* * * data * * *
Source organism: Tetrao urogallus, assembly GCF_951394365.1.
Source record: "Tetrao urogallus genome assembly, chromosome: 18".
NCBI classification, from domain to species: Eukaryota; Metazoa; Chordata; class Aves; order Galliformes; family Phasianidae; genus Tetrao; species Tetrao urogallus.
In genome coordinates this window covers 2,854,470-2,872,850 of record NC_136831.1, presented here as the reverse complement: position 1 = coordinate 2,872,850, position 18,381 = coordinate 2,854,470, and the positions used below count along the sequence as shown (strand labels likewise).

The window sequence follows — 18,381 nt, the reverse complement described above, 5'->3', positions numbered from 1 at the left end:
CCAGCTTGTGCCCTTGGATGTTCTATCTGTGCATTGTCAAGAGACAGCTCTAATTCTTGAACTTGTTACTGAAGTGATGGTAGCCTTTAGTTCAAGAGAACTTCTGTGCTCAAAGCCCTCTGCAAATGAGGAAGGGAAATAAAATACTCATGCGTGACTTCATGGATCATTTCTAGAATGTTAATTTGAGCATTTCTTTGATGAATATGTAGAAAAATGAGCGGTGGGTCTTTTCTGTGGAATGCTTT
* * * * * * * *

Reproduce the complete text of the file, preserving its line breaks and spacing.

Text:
Source organism: Tetrao urogallus, assembly GCF_951394365.1.
Source record: "Tetrao urogallus genome assembly, chromosome: 18".
NCBI classification, from domain to species: Eukaryota; Metazoa; Chordata; class Aves; order Galliformes; family Phasianidae; genus Tetrao; species Tetrao urogallus.
In genome coordinates this window covers 2,854,470-2,872,850 of record NC_136831.1, presented here as the reverse complement: position 1 = coordinate 2,872,850, position 18,381 = coordinate 2,854,470, and the positions used below count along the sequence as shown (strand labels likewise).

The window sequence follows — 18,381 nt, the reverse complement described above, 5'->3', positions numbered from 1 at the left end:
CCAGCTTGTGCCCTTGGATGTTCTATCTGTGCATTGTCAAGAGACAGCTCTAATTCTTGAACTTGTTACTGAAGTGATGGTAGCCTTTAGTTCAAGAGAACTTCTGTGCTCAAAGCCCTCTGCAAATGAGGAAGGGAAATAAAATACTCATGCGTGACTTCATGGATCATTTCTAGAATGTTAATTTGAGCATTTCTTTGATGAATATGTAGAAAAATGAGCGGTGGGTCTTTTCTGTGGAATGCTTT